The list of women who have been allegedly sexually harassed, assaulted, and/or raped by Harvey Weinstein grows longer every day. And actress Lena Headey is the latest to accuse the ousted film producer of misconduct.
On Tuesday, the Game of Thrones star uploaded a four-part statement to Twitter describing two separate encounters that are disturbingly similar to those experienced by his other accusers. The first alleged incident occurred in 2005 at the Venice Film Festival, which Headey had attended for the showing of The Brothers Grimm, the Miramax-distributed fantasy horror film by Terry Gilliam that also starred Matt Damon and Heath Ledger. In her post, Headey also accuses Gilliam of subjecting her to "endless bullying" during the film's production. She says what transpired at Venice made her never work with Miramax again.
"The first time I met Harvey Weinstein was at The Venice Film Festival," begins Headey's post. "The Brothers Grimm was showing there, (during shooting I was subjected to endless bullying by the director Terry Gilliam) At one point Harvey asked me to take a walk down to the water, I walked down with him and he stopped and made some suggestive comment, a gesture, I just laughed it off, I was genuinely shocked, I remember thinking, it's got to be a joke, I said something like...oh come on mate ?!?? It'd be like kissing my dad!! Let's go get a drink, get back to the others. I was never in any other Miramax film."
Years later, the actress describes being subjected to what has been called Weinstein's signature move, in which the producer allegedly invites actresses to his hotel room under a professional pretext, only to sexually harass or assault them. Despite the earlier incident, Headey says she met up with him because she believed he had internalized her earlier rejection. "The next time was in LA. Years later," she writes. "I had always carried the thought that he'd never try anything with me again, not after I'd laughed and said never in a million years. I believed that he respected my boundary and maybe he wanted to talk about potential work."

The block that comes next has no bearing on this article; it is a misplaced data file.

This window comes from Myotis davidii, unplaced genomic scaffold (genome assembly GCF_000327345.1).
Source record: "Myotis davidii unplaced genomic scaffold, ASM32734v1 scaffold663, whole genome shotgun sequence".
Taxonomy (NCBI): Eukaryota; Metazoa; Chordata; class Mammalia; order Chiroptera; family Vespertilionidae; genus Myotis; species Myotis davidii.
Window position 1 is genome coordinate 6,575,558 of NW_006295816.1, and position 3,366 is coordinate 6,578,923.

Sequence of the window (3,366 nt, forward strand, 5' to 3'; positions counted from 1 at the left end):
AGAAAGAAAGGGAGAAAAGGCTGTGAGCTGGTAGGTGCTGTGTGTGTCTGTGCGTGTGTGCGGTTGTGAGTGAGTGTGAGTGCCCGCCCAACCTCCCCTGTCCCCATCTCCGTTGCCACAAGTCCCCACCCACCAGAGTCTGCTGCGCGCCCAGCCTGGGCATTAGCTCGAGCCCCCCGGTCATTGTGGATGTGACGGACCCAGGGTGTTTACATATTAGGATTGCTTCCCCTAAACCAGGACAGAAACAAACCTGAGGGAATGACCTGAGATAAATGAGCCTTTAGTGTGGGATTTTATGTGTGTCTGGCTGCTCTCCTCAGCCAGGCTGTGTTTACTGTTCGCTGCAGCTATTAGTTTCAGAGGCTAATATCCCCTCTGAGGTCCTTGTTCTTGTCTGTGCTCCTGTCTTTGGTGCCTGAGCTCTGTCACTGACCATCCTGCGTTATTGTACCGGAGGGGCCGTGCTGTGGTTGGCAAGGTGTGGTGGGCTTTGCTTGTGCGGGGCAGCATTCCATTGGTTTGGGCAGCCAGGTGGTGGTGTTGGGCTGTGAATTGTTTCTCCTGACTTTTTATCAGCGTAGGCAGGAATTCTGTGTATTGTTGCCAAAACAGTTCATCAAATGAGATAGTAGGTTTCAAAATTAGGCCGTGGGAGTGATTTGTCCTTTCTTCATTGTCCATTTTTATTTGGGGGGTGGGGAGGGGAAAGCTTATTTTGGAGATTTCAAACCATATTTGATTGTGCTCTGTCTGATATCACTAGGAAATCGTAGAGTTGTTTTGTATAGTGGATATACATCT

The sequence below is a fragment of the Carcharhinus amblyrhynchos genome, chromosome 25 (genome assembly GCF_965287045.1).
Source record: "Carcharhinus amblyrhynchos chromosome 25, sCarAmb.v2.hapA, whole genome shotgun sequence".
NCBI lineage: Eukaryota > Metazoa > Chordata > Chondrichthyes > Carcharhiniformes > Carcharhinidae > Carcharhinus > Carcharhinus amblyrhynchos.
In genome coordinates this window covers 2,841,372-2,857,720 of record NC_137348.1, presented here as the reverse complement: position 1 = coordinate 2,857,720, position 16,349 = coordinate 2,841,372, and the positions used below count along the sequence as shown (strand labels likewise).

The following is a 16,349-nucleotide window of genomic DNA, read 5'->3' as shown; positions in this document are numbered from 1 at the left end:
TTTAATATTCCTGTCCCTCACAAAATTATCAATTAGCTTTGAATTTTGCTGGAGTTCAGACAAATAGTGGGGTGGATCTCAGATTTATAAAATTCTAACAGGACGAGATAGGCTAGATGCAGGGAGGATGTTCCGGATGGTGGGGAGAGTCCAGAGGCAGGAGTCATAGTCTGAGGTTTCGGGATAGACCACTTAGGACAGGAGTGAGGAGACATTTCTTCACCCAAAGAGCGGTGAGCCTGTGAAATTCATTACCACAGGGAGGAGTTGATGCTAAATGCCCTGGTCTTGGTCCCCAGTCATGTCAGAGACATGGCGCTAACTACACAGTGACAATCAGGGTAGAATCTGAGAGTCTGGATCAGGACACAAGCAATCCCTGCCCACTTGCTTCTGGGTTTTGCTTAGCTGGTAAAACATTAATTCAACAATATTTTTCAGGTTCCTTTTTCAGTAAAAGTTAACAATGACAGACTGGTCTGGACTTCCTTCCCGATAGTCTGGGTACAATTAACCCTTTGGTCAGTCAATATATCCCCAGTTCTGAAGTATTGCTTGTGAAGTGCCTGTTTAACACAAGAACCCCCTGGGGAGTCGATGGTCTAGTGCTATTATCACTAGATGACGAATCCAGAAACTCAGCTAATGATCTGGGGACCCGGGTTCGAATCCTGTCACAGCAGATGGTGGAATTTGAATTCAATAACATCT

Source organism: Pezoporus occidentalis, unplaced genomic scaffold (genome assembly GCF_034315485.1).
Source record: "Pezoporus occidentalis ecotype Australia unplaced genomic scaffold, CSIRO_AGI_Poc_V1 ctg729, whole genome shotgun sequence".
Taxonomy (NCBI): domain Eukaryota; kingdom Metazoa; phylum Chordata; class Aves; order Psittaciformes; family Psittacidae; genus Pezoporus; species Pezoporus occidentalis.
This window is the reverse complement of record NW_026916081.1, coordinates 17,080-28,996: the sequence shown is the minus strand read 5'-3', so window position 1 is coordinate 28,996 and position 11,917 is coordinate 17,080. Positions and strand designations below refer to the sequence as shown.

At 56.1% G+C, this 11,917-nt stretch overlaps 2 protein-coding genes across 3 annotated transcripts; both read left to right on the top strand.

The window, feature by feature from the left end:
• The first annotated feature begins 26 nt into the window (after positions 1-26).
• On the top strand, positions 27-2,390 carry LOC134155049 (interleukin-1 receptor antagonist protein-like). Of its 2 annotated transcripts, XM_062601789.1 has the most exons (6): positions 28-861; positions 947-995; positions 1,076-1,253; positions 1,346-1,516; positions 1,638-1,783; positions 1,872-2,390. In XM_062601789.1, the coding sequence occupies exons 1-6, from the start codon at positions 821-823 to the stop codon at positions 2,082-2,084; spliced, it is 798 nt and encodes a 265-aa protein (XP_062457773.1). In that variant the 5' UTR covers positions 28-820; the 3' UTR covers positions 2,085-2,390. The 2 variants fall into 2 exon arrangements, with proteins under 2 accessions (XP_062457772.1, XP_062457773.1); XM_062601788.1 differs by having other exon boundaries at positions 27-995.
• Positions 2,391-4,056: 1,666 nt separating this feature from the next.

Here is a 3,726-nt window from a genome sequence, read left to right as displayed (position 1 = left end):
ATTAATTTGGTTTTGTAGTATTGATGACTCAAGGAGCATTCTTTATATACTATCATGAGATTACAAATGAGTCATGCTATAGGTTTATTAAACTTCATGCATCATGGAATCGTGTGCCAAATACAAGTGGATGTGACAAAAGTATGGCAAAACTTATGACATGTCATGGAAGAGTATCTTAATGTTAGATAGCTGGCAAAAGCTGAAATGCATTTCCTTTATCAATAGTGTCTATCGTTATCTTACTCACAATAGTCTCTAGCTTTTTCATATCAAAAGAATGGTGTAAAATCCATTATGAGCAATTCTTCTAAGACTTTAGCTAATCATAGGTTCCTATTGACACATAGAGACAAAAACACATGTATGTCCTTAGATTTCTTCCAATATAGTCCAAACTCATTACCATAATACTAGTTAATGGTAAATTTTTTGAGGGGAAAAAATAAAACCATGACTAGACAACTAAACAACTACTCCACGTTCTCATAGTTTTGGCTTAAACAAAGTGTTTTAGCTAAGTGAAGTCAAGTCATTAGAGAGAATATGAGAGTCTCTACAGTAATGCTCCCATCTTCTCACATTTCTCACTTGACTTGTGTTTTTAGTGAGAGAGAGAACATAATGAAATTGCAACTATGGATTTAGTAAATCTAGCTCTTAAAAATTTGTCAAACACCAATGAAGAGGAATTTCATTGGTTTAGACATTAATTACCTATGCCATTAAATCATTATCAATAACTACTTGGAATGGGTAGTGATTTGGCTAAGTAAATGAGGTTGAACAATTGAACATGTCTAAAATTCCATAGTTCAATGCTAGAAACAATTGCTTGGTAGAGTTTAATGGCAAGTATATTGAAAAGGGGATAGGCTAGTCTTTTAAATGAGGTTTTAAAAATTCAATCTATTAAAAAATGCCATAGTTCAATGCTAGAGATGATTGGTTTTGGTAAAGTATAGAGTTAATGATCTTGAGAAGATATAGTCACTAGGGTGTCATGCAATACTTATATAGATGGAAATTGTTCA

But soon, Headey says, he dropped the pretense of this being a business meeting.
"He asked me to meet for breakfast," she continues. "We ate breakfast, we talked about films, film making. He asked me a few questions about the state of my love life. I shifted the conversation back to something less personal. Then he went to the loo. He came back and said, let's go up to the room, I want to give you a script. We walked to the lift and the energy shifted, my whole body went into high alert, the lift was going up and I said to Harvey, I'm not interested in anything other than work, please don't think I got in here with you for any other reason, nothing is going to happen I said. I don't know what possessed me to speak out at that moment, only that I had such a strong sense of don't come near me."
Headey says the disgraced film producer persisted in trying to get her into his hotel room, giving up only when his key card failed to work. After the failed attempt, he allegedly pressed her to stay silent about the incident. "He was silent after I spoke, furious," she concludes. "We got out of the lift and walked to his room. His hand was on my back, he was marching me forward, not a word, I felt completely powerless, he tried his key card and it didn't work, then he got really angry. He walked me back to the lift, through the hotel to the valet, by grabbing and holding tightly to the back of my arm, he paid for my car and whispered in my ear, Don't tell anyone about this, not your manager, not your agent. I got into my car and cried."
Coming after the New York Times and the New Yorker published separate exposes about Weinstein allegedly sexually harassing and assaulting women for decades without consequence, Headey's story is depressingly familiar. Since the news broke, headlines have been filled nonstop with woman after woman coming forward about their own experiences with the producer. The alleged victims span a variety of ages, nationalities, and celebrity status, sharing few commonalities besides their gender, proximity, and reliance on an industry built to keep predators in power.
Currently, Weinstein is under investigation for the allegations by the New York Police Department and the London police. Weinstein has "unequivocally denied" allegations of "non-consensual sex" and punishing women for "refusing his advances," through a spokesperson.
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